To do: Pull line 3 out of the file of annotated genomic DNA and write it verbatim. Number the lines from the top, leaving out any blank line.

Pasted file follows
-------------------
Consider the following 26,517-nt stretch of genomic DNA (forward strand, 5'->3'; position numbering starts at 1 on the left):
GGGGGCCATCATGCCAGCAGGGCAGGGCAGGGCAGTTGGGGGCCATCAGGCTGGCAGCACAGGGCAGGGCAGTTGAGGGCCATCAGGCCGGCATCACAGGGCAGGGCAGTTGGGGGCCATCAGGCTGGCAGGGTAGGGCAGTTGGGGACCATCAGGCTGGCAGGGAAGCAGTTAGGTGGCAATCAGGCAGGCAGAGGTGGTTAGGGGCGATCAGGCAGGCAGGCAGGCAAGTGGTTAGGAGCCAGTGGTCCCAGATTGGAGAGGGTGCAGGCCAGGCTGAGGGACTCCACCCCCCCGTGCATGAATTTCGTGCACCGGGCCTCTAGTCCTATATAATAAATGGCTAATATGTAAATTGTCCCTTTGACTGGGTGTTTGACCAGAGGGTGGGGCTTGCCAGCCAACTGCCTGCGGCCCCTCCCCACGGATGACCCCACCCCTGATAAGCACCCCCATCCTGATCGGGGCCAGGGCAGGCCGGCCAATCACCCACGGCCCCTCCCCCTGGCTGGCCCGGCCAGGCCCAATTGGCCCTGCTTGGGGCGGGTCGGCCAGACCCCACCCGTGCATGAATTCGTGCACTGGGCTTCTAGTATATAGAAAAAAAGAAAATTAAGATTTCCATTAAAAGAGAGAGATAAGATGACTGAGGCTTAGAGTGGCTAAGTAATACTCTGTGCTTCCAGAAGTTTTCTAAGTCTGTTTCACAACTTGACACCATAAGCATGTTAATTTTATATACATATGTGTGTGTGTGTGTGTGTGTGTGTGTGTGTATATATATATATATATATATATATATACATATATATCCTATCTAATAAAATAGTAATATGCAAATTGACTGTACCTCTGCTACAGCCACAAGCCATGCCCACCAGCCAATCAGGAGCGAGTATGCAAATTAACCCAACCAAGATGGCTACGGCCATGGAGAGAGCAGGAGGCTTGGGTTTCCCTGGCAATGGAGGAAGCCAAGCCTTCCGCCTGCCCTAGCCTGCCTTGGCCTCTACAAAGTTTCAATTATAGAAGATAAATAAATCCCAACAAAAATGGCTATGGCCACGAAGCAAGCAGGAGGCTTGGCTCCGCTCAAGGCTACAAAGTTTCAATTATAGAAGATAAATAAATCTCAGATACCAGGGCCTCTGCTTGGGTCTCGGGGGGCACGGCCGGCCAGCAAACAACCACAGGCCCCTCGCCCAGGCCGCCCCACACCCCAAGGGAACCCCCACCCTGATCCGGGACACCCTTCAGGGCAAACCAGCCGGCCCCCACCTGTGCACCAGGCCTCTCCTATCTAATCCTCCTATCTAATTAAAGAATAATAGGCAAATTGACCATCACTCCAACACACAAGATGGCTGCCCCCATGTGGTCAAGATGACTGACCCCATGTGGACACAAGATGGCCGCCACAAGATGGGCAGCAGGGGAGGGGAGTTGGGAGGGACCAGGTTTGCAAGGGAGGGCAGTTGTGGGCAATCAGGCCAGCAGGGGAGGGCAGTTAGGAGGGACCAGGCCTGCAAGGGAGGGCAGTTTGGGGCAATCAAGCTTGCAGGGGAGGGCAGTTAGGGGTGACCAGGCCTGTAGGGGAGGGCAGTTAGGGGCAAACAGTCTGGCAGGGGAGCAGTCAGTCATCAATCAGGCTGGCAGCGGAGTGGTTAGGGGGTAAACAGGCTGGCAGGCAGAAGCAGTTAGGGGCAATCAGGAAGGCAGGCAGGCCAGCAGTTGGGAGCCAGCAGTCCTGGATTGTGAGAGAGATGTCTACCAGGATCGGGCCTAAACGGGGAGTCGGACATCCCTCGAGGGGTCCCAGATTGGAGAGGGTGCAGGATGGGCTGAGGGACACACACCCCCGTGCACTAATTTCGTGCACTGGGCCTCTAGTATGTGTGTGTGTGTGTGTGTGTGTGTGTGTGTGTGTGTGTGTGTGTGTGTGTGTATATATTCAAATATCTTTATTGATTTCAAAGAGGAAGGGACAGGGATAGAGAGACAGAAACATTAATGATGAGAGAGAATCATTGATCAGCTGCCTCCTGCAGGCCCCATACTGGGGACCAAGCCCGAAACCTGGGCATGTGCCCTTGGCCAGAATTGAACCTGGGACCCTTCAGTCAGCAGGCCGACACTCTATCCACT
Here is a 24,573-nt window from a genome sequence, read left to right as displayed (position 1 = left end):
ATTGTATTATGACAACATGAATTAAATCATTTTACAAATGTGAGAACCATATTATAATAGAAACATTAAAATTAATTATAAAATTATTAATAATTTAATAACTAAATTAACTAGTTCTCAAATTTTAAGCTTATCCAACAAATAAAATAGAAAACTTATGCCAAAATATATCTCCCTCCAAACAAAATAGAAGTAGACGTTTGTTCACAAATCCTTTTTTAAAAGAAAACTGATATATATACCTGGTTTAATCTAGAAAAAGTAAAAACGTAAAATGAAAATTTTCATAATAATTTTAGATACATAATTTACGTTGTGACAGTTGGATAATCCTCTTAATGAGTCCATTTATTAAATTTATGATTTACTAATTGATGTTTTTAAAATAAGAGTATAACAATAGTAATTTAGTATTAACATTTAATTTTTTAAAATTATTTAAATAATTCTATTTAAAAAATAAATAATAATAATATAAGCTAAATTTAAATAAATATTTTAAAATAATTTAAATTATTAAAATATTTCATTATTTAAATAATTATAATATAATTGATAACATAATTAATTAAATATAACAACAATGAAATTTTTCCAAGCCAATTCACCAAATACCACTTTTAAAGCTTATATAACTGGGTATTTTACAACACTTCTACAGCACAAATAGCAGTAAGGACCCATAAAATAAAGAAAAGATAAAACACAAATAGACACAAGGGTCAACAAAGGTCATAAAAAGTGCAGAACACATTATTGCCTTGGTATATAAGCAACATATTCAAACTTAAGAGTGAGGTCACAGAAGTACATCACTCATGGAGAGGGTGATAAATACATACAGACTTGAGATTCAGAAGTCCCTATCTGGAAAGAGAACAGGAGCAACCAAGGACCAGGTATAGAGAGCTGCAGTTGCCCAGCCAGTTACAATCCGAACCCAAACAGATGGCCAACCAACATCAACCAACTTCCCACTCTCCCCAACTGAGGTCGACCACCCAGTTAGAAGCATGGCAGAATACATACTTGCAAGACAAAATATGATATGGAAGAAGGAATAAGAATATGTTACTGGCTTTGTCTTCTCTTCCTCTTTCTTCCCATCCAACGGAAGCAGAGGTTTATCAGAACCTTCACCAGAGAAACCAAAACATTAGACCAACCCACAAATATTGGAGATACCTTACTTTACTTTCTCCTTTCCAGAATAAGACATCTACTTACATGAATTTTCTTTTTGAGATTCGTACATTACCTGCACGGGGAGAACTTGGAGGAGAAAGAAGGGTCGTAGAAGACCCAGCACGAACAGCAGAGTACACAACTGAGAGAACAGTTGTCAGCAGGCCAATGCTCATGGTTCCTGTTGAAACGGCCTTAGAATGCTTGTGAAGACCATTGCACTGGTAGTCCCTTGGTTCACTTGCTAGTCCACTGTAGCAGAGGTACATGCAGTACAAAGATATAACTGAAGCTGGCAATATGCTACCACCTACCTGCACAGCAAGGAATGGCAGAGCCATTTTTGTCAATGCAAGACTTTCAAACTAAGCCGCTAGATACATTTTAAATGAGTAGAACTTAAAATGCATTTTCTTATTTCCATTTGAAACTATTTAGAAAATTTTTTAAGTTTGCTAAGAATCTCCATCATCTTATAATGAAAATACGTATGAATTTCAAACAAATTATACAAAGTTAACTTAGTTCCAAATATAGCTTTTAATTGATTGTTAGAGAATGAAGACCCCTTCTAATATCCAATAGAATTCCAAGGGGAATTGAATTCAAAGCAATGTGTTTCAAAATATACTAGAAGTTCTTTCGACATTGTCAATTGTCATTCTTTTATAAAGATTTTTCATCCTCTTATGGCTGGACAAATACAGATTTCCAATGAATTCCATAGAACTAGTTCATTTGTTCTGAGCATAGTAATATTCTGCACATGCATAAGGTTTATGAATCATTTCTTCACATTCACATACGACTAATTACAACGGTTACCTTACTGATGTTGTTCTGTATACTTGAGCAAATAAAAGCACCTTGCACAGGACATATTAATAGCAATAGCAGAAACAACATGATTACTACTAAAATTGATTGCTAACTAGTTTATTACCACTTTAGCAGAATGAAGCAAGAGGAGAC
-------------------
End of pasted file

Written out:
Here is a 24,573-nt window from a genome sequence, read left to right as displayed (position 1 = left end):